Help your dog lose weight. This sounds simple, but it is one of the most powerful things you can do to help her stay active because being overweight stresses the joints. Foods with high protein and moderate fat levels are better for overweight dogs than typical high-carbohydrate, low-protein weight-loss diets.
Keep your dog hydrated. Dehydration complicates joint problems, so it’s important to provide fresh water in clean bowls at all times. To encourage your dog to drink more water, add small amounts of bone broth or other flavorings.
Provide resting areas with extra padding. Dogs sleep more than people, an estimated 12 to 18 hours a day, and their beds make a difference. Some orthopedic mattresses consist of a memory foam base and a layer of gel memory foam, while others use an egg-crate-shaped orthopedic foam, support foam, or layers of shredded memory foam. Egg-crate memory foam helps keep sleeping dogs from overheating by increasing air circulation.
To be sure your dog’s orthopedic mattress will be a good fit, check the manufacturer’s measurement guidelines and buy the right size. In general, sturdy lightweight materials are easy to clean. For dogs with reduced mobility and possible in-house accidents, beds with waterproof liners and removable, machine washable covers simplify cleanup.
Provide traction. Slick floors, whether polished wood or shiny vinyl, pose health risks to dogs with arthritis. Use carpet or sisal grass runners in hallways or wherever your dog needs traction. Surround his food and water bowls with a rubber-backed rug so he can lower his head to eat or drink without his hind legs slipping out from under him.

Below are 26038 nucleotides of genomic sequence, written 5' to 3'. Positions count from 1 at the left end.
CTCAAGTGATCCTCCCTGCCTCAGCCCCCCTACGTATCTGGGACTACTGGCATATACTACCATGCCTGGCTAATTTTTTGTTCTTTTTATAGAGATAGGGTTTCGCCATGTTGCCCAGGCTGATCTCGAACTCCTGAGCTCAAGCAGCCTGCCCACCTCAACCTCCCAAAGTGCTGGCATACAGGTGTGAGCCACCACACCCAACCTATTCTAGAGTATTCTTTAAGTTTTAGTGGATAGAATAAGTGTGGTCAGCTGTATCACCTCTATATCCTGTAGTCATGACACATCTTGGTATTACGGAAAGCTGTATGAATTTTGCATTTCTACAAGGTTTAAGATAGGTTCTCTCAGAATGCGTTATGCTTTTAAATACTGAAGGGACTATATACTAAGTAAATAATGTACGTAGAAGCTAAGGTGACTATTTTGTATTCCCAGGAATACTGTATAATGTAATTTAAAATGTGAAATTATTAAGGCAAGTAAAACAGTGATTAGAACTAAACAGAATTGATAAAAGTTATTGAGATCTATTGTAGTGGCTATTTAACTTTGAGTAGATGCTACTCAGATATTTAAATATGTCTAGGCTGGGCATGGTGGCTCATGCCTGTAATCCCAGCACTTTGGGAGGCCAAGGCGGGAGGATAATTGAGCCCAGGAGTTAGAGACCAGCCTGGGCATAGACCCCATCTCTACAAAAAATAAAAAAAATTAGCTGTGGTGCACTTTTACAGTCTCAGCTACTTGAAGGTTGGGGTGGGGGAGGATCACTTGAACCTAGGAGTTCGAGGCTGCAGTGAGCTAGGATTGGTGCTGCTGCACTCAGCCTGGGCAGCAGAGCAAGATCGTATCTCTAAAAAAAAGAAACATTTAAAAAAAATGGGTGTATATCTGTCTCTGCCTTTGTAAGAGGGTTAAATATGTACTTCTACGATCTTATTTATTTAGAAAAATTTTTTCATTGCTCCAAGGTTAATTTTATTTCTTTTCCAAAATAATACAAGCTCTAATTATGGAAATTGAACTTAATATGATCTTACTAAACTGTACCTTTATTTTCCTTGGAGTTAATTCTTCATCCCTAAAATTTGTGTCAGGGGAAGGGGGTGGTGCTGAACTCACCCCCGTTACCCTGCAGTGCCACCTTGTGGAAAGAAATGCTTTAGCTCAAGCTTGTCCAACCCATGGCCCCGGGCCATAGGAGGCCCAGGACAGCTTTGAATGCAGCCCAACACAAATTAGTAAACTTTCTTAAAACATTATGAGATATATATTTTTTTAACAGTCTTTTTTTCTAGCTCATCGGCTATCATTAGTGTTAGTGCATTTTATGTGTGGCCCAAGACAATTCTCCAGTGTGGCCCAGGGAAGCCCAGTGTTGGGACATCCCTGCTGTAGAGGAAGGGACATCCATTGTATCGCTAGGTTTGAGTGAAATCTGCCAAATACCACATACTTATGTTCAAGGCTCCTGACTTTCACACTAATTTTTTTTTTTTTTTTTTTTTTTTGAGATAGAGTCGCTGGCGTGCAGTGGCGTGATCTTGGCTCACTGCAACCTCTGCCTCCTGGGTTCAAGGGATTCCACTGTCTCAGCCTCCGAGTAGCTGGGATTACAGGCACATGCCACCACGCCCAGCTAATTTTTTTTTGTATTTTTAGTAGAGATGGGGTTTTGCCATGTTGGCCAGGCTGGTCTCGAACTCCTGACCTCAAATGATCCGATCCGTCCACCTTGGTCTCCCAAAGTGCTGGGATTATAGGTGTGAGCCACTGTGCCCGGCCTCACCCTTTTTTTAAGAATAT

Raise the bowl. If your dog has started hesitating at the food bowl or loses his balance as he eats, try a raised feeder. We’re not fans of raised bowls for all dogs, as they have been shown to increase the incidence of bloat, but a raised platform for feeding can help a very arthritic dog reach his food more comfortably.
Keep him moving! Make light but regular exercise part of your dog’s everyday routine. The less an arthritic dog moves, the more muscle mass is lost, and the less stable the joints become. Exercise rebuilds and maintains muscle strength, helps with weight reduction, and improves circulation to affected joints. The goal is to provide the benefits of exercise without overdoing it, as too much exercise can damage the joints, causing pain or injury. The key words here are “slow and steady.” Ask your veterinarian about physical activities that are appropriate for your dog.
Use a harness. Attaching a leash to your dog’s collar can stress the neck muscles and vertebrae. Instead, use a harness and reduce the risk of neck injury by attaching the leash to your dog’s chest or back.